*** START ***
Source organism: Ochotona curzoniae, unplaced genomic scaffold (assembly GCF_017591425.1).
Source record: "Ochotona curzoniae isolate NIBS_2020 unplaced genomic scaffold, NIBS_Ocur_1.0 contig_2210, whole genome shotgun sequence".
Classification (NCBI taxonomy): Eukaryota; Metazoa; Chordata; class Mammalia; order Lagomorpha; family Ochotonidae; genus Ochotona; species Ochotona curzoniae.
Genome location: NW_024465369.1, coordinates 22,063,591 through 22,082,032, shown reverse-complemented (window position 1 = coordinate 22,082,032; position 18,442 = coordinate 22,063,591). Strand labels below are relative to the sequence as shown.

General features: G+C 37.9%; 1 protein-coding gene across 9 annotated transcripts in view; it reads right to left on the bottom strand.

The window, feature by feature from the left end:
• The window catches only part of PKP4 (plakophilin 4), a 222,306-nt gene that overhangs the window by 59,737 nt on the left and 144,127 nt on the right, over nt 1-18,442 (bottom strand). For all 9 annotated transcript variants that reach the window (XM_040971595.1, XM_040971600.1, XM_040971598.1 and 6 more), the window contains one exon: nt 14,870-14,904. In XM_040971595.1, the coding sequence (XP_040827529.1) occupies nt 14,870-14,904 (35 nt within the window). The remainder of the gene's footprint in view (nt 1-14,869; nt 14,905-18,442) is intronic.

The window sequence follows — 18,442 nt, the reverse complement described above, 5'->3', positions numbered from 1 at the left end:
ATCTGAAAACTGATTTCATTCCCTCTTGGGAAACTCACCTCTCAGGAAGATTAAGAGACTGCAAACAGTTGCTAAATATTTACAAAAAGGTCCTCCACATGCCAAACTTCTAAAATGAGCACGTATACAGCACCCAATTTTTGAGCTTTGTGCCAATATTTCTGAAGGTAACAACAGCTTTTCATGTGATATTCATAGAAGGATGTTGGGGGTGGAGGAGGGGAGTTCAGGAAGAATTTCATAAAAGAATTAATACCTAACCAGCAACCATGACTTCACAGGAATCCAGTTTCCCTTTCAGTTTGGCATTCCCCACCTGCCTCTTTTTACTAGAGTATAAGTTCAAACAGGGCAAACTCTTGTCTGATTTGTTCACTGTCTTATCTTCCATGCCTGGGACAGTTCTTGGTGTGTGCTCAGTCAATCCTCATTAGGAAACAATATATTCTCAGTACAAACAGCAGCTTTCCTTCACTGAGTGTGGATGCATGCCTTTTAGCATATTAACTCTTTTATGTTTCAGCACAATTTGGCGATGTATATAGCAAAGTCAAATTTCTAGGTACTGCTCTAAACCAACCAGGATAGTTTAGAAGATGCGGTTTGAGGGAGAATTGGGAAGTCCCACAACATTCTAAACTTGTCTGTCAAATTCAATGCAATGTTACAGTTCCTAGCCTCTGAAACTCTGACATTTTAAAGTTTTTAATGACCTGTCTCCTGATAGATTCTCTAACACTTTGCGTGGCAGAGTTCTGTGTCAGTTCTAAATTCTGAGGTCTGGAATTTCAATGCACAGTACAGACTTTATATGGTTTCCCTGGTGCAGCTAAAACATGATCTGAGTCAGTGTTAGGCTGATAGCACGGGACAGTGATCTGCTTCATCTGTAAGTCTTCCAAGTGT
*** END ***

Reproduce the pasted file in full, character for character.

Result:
Source organism: Ochotona curzoniae, unplaced genomic scaffold (assembly GCF_017591425.1).
Source record: "Ochotona curzoniae isolate NIBS_2020 unplaced genomic scaffold, NIBS_Ocur_1.0 contig_2210, whole genome shotgun sequence".
Classification (NCBI taxonomy): Eukaryota; Metazoa; Chordata; class Mammalia; order Lagomorpha; family Ochotonidae; genus Ochotona; species Ochotona curzoniae.
Genome location: NW_024465369.1, coordinates 22,063,591 through 22,082,032, shown reverse-complemented (window position 1 = coordinate 22,082,032; position 18,442 = coordinate 22,063,591). Strand labels below are relative to the sequence as shown.

General features: G+C 37.9%; 1 protein-coding gene across 9 annotated transcripts in view; it reads right to left on the bottom strand.

The window, feature by feature from the left end:
• The window catches only part of PKP4 (plakophilin 4), a 222,306-nt gene that overhangs the window by 59,737 nt on the left and 144,127 nt on the right, over nt 1-18,442 (bottom strand). For all 9 annotated transcript variants that reach the window (XM_040971595.1, XM_040971600.1, XM_040971598.1 and 6 more), the window contains one exon: nt 14,870-14,904. In XM_040971595.1, the coding sequence (XP_040827529.1) occupies nt 14,870-14,904 (35 nt within the window). The remainder of the gene's footprint in view (nt 1-14,869; nt 14,905-18,442) is intronic.

The window sequence follows — 18,442 nt, the reverse complement described above, 5'->3', positions numbered from 1 at the left end:
ATCTGAAAACTGATTTCATTCCCTCTTGGGAAACTCACCTCTCAGGAAGATTAAGAGACTGCAAACAGTTGCTAAATATTTACAAAAAGGTCCTCCACATGCCAAACTTCTAAAATGAGCACGTATACAGCACCCAATTTTTGAGCTTTGTGCCAATATTTCTGAAGGTAACAACAGCTTTTCATGTGATATTCATAGAAGGATGTTGGGGGTGGAGGAGGGGAGTTCAGGAAGAATTTCATAAAAGAATTAATACCTAACCAGCAACCATGACTTCACAGGAATCCAGTTTCCCTTTCAGTTTGGCATTCCCCACCTGCCTCTTTTTACTAGAGTATAAGTTCAAACAGGGCAAACTCTTGTCTGATTTGTTCACTGTCTTATCTTCCATGCCTGGGACAGTTCTTGGTGTGTGCTCAGTCAATCCTCATTAGGAAACAATATATTCTCAGTACAAACAGCAGCTTTCCTTCACTGAGTGTGGATGCATGCCTTTTAGCATATTAACTCTTTTATGTTTCAGCACAATTTGGCGATGTATATAGCAAAGTCAAATTTCTAGGTACTGCTCTAAACCAACCAGGATAGTTTAGAAGATGCGGTTTGAGGGAGAATTGGGAAGTCCCACAACATTCTAAACTTGTCTGTCAAATTCAATGCAATGTTACAGTTCCTAGCCTCTGAAACTCTGACATTTTAAAGTTTTTAATGACCTGTCTCCTGATAGATTCTCTAACACTTTGCGTGGCAGAGTTCTGTGTCAGTTCTAAATTCTGAGGTCTGGAATTTCAATGCACAGTACAGACTTTATATGGTTTCCCTGGTGCAGCTAAAACATGATCTGAGTCAGTGTTAGGCTGATAGCACGGGACAGTGATCTGCTTCATCTGTAAGTCTTCCAAGTGT